For immediate release on 5 February 2019
Public statement on the extradition case against Hakeem Ali Mohamed Ali Al Araibi
Attorney General urged to use his discretion
to withdraw the case to allow Hakeem to return to Australia immediately
Since 27 November 2018, Mr. Hakeem Ali Mohamed Ali Al Araibi has been deprived of liberty by the Thai authorities. The former Bahrain international was arrested upon his arrival in Thailand for a trip with his wife. According to the Thai authorities, Hakeem was arrested as a result of the INTERPOL’s Red Notice. Even though the Red Notice had since been rescinded, Hakeem continued to be held in custody as the Thai authorities claimed they were awaiting an extradition request from the government of Bahrain to return him there. On 4 February 2019, Hakeem was brought to the Bangkok Criminal Court and was asked by the Court if he was willing to return to Bahrain per the extradition request filed by the public prosecutors of the Office of Attorney General’s International Affairs Department. Hakeem raised his objection against the extradition request.
Hakeem’s objection to the extradition request was followed by his attorneys, from the NSP Legal Office, pleading to the Court to ask for another 60 days – until 5 April 2019 – to file an objection motion with the Court. The Court has scheduled a pretrial hearing to review evidence on 22 April 2019 at 9.00am. The day he was brought to the Court, he arrived with his feet shackled – the incidence of which could be tantamount to an infringement of human dignity since he has not committed a felony crime, has been granted refugee status in Australia and has never committed any illegal offence in Thailand. Until now, Hakeem has been incarcerated at the Bangkok Remand Prison for 71 days and it is likely that he will remain held in custody until the conclusion of the proceeding.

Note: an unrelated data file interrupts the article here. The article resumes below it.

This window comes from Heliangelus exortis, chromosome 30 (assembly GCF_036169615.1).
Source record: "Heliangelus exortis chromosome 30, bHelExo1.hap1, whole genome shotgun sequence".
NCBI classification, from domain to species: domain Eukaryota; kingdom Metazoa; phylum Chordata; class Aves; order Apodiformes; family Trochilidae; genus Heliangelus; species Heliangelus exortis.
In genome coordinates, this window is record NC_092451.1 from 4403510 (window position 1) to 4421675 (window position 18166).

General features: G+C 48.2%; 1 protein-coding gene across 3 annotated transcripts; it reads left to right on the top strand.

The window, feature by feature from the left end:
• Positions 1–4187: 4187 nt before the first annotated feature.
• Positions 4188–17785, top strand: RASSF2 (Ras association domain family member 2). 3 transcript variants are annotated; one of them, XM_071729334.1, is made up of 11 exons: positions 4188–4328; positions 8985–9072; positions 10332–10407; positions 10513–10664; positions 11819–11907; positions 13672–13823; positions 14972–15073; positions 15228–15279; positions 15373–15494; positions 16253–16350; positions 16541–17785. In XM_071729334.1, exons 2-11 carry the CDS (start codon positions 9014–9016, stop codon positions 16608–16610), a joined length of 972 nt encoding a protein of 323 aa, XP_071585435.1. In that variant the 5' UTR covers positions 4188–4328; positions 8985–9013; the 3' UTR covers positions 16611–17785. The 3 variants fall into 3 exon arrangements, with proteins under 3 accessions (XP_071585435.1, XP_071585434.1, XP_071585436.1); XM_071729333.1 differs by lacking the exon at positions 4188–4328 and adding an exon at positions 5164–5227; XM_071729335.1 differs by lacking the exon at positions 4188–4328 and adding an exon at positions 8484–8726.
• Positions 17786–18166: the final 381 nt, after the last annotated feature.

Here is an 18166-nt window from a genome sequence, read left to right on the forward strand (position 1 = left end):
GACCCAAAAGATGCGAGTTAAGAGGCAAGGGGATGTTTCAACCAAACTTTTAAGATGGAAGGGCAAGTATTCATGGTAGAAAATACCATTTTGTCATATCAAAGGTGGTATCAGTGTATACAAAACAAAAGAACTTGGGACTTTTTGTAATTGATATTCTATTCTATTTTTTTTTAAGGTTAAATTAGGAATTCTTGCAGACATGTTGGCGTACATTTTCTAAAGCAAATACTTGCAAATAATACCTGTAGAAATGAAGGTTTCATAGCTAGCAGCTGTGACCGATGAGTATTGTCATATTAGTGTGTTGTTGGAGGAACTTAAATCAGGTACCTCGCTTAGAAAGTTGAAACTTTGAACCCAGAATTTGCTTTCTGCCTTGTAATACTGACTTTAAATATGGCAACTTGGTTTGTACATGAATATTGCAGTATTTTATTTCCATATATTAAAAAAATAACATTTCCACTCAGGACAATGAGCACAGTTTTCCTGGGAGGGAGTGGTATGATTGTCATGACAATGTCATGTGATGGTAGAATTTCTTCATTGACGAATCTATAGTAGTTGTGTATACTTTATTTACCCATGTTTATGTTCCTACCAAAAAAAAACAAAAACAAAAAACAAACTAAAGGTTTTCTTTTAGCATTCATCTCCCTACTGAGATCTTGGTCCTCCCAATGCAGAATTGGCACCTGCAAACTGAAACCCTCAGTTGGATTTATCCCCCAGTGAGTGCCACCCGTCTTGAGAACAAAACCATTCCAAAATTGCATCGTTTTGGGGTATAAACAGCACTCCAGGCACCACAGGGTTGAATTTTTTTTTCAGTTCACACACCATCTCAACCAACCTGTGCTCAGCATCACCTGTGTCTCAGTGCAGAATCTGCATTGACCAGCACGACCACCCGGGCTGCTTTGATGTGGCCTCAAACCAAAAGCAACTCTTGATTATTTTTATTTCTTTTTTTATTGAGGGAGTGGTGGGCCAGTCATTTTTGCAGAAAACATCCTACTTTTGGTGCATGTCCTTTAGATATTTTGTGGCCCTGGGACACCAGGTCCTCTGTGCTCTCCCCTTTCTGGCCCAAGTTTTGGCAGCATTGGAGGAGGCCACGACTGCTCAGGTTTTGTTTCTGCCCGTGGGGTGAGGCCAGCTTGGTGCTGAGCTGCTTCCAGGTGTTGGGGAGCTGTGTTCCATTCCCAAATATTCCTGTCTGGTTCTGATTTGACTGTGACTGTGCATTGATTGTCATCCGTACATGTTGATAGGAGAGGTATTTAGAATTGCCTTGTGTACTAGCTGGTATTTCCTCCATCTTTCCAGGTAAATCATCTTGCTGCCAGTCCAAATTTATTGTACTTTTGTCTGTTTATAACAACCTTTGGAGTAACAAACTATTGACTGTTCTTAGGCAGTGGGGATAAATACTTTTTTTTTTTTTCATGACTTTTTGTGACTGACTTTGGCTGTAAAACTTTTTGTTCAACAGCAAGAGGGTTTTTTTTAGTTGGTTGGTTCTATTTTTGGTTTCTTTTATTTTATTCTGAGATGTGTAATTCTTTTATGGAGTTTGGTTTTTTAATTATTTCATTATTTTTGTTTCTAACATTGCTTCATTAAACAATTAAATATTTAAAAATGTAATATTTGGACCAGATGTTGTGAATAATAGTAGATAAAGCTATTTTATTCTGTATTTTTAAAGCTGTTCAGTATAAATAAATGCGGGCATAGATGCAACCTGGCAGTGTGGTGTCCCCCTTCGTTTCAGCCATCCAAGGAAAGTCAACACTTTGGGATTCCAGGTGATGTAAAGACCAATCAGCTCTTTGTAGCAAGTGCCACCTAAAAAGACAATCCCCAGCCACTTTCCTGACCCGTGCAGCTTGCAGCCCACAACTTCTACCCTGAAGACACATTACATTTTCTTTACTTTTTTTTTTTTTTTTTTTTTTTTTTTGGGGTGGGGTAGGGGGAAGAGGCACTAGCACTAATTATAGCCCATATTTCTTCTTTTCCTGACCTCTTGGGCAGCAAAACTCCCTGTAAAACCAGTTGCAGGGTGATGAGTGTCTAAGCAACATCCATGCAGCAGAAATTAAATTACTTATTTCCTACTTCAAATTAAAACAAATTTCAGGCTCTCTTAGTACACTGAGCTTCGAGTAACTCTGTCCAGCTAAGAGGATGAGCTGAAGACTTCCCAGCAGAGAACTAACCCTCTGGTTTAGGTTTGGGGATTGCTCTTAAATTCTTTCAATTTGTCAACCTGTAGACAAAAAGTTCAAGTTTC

Surapong Kongchantuk, President of Cross Cultural Foundation (CrCF), who has been monitoring the legal proceeding against Hakeem has this to say “The removal or withdrawal of an extradition case can be done, legally, at the discretion of the Attorney General. It should serve public interest and be favorable to international relations, between the country of origin, namely, Bahrain and the receiving country, namely, Australia which has granted a refugee status to Hakeem after more than three years of the vetting process”
“By using his discretion to withdraw the case, the Attorney General will also help to reduce pressure from the international community, and make our stand to protect refugees from persecution, or any cause that may have led to torture or unfair treatment, and to ensure refugees are placed in a safe country clear to the world. Such reactive outpouring is now impairing the nation’s reputation and optics, and it may do a disservice to our country’s interest. If we continue to wait until the conclusion of the proceeding, it will take a long time and may not benefit Thailand” Surapong Kongchantuk added.
According to Section 21 of the Public Prosecution Organ and Public Prosecutors Act, BE 2553, public prosecutors can independently rule on a lawsuit and are obliged to discharge duties under the Constitution and laws, faithfully and fairly. Even though the extradition case against Hakeem has already been filed with the Court, should the public prosecutor find that such criminal prosecution will not serve public interest, will affect national safety or security, or will impair significant interest of the State, it can be proposed to the Attorney General who can issue a non-prosecution order or can withdraw the case. The Cross Cultural Foundation (CrCF) therefore urges the Attorney General to use his discretion to withdraw the case to ensure the protection of human rights of refugees in compliance with international standards.
For more information, please contact Surapong Kongchantuk, President of Cross Cultural Foundation (CrCF), phone 081-6424006